Bryson DeChambeau yesterday spoke about meeting the USGA to discuss their ruling against himc And after over two hours of blah, blah, blah, Bryson still doesn’t understand the issue their having. Neither do we–especially when compared to the green grid information players use to read putt breaks. Its a laughable decision…
GolfWeek’s Kevin Casey reports on young DeChambeau’s stance.
“Yeah, look, I’ll say one thing on that, and I will say it’s unfortunate. It’s just a referencing tool. I talked to John Bodenhamer (USGA senior managing director of championships and governance) about it quite a bit, a couple hours, and we had a great conversation. The USGA has been really responsive and we’ve had fantastic talks. I’m honestly looking forward to working with them on helping make the rules better, more clear. That was never my intention, to skirt by the rules or anything like that. It was just a device that I thought had been used for a long time in different fields and I thought, ‘This shouldn’t be an issue. It’s not a distance-measuring device, it’s just a referencing tool.’ And so they obviously didn’t think it was legal and that’s fine. But at the same point and time, there’s a lot of different ways to go about referencing things. I could use my finger or things like that, so they’re working on that to clarify the rules in that regard as well. … On the compass issue, we’re working on it and hopefully we’ll come to a better resolution in the end.”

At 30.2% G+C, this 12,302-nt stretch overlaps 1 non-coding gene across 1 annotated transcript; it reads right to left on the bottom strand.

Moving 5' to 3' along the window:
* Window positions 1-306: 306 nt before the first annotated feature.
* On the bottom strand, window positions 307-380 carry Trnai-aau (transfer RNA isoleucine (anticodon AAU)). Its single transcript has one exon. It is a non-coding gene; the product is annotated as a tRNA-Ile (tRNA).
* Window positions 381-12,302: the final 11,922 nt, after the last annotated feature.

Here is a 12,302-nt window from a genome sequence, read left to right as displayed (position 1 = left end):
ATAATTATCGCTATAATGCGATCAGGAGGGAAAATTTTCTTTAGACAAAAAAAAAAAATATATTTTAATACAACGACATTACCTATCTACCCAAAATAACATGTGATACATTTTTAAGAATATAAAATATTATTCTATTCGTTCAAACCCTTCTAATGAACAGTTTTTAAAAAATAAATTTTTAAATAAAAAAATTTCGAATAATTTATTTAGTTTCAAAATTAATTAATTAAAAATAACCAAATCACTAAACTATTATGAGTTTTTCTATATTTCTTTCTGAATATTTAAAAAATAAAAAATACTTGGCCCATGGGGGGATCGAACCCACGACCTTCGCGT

DeChambeau: “I’m not trying to push the game in any direction. I’m trying to utilize every tool in my brain to be able to reference information and get information in a way that I can utilize it to the best of my ability. Whether it’s referencing a pin location – getting more precise pin locations – or knowing what the wind is a little more precisely, that’s what we’re talking about: What information can we gather and what’s the resolution on that information? It’s not going to deter, it’s going to help make what we can do more precise under the rules. I don’t want to ever be doing anything outside the rules. Obviously, nobody does. We want to see what’s allowable and what type of information can we gather and how much resolution can we have under that type of information.”
What amps up the ridiculous is the USGA essentially admitted they didn’t understand the compass use–or how its deemed an illegal advantage–but ruled against it anyway. For the USGA, ignorance continues to be bliss.